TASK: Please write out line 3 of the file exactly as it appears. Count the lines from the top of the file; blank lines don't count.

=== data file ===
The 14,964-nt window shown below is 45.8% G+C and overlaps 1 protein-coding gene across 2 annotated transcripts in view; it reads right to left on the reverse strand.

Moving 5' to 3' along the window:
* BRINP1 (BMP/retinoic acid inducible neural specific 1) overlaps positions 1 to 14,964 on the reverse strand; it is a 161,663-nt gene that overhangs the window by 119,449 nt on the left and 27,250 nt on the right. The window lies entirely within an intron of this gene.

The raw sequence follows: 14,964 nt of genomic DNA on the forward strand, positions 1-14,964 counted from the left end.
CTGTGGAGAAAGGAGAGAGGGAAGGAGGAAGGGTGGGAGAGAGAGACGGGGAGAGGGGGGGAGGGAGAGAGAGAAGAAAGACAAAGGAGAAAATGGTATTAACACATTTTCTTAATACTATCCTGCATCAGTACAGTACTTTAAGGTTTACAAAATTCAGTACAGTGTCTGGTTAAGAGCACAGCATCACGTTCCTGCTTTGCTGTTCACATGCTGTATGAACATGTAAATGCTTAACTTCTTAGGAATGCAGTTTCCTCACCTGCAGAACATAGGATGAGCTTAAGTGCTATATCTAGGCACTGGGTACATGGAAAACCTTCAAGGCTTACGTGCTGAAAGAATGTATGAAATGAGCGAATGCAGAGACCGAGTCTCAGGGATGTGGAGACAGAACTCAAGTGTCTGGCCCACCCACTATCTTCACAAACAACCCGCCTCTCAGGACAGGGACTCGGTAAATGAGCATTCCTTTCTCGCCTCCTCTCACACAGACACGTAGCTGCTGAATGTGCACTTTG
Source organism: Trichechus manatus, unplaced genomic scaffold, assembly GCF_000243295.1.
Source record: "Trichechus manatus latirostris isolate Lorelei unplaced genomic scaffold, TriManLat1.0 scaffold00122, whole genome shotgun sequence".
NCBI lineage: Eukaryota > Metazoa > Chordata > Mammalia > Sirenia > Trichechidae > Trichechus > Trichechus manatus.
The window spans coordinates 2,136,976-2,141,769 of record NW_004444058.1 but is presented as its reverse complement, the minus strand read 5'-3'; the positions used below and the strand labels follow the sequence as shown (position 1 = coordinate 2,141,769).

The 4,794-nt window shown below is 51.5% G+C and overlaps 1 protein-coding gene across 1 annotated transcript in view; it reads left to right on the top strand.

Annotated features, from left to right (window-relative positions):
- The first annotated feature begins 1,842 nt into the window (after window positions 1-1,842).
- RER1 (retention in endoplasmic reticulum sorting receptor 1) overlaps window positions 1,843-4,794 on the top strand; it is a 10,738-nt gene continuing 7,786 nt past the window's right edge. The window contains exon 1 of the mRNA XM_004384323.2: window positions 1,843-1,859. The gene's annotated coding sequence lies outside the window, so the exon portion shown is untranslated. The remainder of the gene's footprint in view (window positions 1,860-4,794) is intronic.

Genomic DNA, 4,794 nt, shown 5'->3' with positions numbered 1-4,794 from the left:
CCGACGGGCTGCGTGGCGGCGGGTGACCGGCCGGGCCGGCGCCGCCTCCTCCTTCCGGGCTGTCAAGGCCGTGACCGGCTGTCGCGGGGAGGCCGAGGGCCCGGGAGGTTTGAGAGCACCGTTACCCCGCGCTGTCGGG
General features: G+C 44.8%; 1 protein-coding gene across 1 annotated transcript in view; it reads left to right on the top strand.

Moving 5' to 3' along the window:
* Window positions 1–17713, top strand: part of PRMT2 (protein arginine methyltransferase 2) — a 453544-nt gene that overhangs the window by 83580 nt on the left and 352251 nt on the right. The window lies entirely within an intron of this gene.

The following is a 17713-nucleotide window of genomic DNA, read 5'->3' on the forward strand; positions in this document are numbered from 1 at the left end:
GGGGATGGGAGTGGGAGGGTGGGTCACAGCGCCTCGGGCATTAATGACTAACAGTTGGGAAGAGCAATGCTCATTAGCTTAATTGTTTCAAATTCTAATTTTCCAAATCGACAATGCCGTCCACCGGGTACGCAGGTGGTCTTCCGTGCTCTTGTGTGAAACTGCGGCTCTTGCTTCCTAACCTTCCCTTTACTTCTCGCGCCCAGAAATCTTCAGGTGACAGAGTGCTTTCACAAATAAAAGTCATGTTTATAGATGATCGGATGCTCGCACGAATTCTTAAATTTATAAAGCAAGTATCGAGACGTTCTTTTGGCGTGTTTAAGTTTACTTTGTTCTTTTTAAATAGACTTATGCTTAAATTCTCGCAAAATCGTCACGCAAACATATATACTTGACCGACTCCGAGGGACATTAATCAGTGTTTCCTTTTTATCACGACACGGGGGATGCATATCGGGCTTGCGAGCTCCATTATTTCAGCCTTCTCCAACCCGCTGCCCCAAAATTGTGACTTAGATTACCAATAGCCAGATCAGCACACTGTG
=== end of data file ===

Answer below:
* BRINP1 (BMP/retinoic acid inducible neural specific 1) overlaps positions 1 to 14,964 on the reverse strand; it is a 161,663-nt gene that overhangs the window by 119,449 nt on the left and 27,250 nt on the right. The window lies entirely within an intron of this gene.